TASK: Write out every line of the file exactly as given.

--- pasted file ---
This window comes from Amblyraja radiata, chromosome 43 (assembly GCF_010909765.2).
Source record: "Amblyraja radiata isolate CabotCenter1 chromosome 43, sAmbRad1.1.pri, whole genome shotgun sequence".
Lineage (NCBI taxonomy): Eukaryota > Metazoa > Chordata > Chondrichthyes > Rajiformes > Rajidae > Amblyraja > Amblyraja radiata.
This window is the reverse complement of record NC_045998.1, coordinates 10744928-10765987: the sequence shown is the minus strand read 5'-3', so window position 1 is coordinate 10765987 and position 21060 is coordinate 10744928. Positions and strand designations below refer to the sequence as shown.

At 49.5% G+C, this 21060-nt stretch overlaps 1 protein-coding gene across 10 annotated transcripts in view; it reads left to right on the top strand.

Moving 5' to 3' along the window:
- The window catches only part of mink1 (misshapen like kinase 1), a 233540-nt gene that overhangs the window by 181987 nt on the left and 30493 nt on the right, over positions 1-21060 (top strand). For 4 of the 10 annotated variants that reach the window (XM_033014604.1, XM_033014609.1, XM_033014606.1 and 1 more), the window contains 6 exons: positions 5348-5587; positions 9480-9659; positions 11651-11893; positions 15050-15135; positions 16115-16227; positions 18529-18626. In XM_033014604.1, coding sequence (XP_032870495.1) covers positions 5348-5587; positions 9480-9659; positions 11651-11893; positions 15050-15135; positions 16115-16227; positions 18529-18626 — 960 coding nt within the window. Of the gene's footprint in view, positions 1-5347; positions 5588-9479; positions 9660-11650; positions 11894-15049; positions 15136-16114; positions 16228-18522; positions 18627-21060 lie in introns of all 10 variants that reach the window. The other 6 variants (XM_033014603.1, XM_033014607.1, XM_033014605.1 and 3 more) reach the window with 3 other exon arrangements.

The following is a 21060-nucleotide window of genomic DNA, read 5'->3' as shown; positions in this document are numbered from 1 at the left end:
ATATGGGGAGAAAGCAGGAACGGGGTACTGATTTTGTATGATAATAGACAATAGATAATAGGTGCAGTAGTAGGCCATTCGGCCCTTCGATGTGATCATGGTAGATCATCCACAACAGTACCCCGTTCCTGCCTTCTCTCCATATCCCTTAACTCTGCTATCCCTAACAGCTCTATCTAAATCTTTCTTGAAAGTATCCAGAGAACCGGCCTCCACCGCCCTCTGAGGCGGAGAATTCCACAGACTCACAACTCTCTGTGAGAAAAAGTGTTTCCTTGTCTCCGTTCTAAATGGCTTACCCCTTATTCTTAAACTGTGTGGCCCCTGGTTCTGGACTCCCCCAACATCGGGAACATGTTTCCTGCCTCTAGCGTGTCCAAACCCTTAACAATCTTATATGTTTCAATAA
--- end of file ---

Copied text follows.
This window comes from Amblyraja radiata, chromosome 43 (assembly GCF_010909765.2).
Source record: "Amblyraja radiata isolate CabotCenter1 chromosome 43, sAmbRad1.1.pri, whole genome shotgun sequence".
Lineage (NCBI taxonomy): Eukaryota > Metazoa > Chordata > Chondrichthyes > Rajiformes > Rajidae > Amblyraja > Amblyraja radiata.
This window is the reverse complement of record NC_045998.1, coordinates 10744928-10765987: the sequence shown is the minus strand read 5'-3', so window position 1 is coordinate 10765987 and position 21060 is coordinate 10744928. Positions and strand designations below refer to the sequence as shown.

At 49.5% G+C, this 21060-nt stretch overlaps 1 protein-coding gene across 10 annotated transcripts in view; it reads left to right on the top strand.

Moving 5' to 3' along the window:
- The window catches only part of mink1 (misshapen like kinase 1), a 233540-nt gene that overhangs the window by 181987 nt on the left and 30493 nt on the right, over positions 1-21060 (top strand). For 4 of the 10 annotated variants that reach the window (XM_033014604.1, XM_033014609.1, XM_033014606.1 and 1 more), the window contains 6 exons: positions 5348-5587; positions 9480-9659; positions 11651-11893; positions 15050-15135; positions 16115-16227; positions 18529-18626. In XM_033014604.1, coding sequence (XP_032870495.1) covers positions 5348-5587; positions 9480-9659; positions 11651-11893; positions 15050-15135; positions 16115-16227; positions 18529-18626 — 960 coding nt within the window. Of the gene's footprint in view, positions 1-5347; positions 5588-9479; positions 9660-11650; positions 11894-15049; positions 15136-16114; positions 16228-18522; positions 18627-21060 lie in introns of all 10 variants that reach the window. The other 6 variants (XM_033014603.1, XM_033014607.1, XM_033014605.1 and 3 more) reach the window with 3 other exon arrangements.

The following is a 21060-nucleotide window of genomic DNA, read 5'->3' as shown; positions in this document are numbered from 1 at the left end:
ATATGGGGAGAAAGCAGGAACGGGGTACTGATTTTGTATGATAATAGACAATAGATAATAGGTGCAGTAGTAGGCCATTCGGCCCTTCGATGTGATCATGGTAGATCATCCACAACAGTACCCCGTTCCTGCCTTCTCTCCATATCCCTTAACTCTGCTATCCCTAACAGCTCTATCTAAATCTTTCTTGAAAGTATCCAGAGAACCGGCCTCCACCGCCCTCTGAGGCGGAGAATTCCACAGACTCACAACTCTCTGTGAGAAAAAGTGTTTCCTTGTCTCCGTTCTAAATGGCTTACCCCTTATTCTTAAACTGTGTGGCCCCTGGTTCTGGACTCCCCCAACATCGGGAACATGTTTCCTGCCTCTAGCGTGTCCAAACCCTTAACAATCTTATATGTTTCAATAA